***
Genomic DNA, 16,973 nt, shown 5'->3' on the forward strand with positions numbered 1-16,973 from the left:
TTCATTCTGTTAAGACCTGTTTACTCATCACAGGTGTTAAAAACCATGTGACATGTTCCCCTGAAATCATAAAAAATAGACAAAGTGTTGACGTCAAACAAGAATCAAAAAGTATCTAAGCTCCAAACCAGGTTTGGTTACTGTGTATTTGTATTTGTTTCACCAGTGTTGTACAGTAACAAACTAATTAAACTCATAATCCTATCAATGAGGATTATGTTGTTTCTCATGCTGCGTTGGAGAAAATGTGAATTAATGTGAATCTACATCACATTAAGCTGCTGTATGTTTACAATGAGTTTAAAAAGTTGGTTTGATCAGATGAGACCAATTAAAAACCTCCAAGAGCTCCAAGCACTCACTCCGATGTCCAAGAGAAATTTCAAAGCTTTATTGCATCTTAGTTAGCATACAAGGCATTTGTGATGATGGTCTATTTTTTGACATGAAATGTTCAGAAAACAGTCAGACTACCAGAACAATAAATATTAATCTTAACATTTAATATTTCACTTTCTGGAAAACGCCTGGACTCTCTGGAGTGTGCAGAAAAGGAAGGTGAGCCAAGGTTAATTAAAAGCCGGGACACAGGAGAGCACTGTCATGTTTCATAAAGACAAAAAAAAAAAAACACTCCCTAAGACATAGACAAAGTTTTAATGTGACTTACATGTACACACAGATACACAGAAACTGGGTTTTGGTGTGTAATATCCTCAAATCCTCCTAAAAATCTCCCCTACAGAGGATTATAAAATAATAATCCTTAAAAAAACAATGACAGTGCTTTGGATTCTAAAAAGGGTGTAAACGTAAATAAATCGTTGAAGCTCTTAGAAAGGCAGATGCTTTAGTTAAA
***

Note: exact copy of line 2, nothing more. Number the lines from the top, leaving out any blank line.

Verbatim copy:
TTCATTCTGTTAAGACCTGTTTACTCATCACAGGTGTTAAAAACCATGTGACATGTTCCCCTGAAATCATAAAAAATAGACAAAGTGTTGACGTCAAACAAGAATCAAAAAGTATCTAAGCTCCAAACCAGGTTTGGTTACTGTGTATTTGTATTTGTTTCACCAGTGTTGTACAGTAACAAACTAATTAAACTCATAATCCTATCAATGAGGATTATGTTGTTTCTCATGCTGCGTTGGAGAAAATGTGAATTAATGTGAATCTACATCACATTAAGCTGCTGTATGTTTACAATGAGTTTAAAAAGTTGGTTTGATCAGATGAGACCAATTAAAAACCTCCAAGAGCTCCAAGCACTCACTCCGATGTCCAAGAGAAATTTCAAAGCTTTATTGCATCTTAGTTAGCATACAAGGCATTTGTGATGATGGTCTATTTTTTGACATGAAATGTTCAGAAAACAGTCAGACTACCAGAACAATAAATATTAATCTTAACATTTAATATTTCACTTTCTGGAAAACGCCTGGACTCTCTGGAGTGTGCAGAAAAGGAAGGTGAGCCAAGGTTAATTAAAAGCCGGGACACAGGAGAGCACTGTCATGTTTCATAAAGACAAAAAAAAAAAAACACTCCCTAAGACATAGACAAAGTTTTAATGTGACTTACATGTACACACAGATACACAGAAACTGGGTTTTGGTGTGTAATATCCTCAAATCCTCCTAAAAATCTCCCCTACAGAGGATTATAAAATAATAATCCTTAAAAAAACAATGACAGTGCTTTGGATTCTAAAAAGGGTGTAAACGTAAATAAATCGTTGAAGCTCTTAGAAAGGCAGATGCTTTAGTTAAA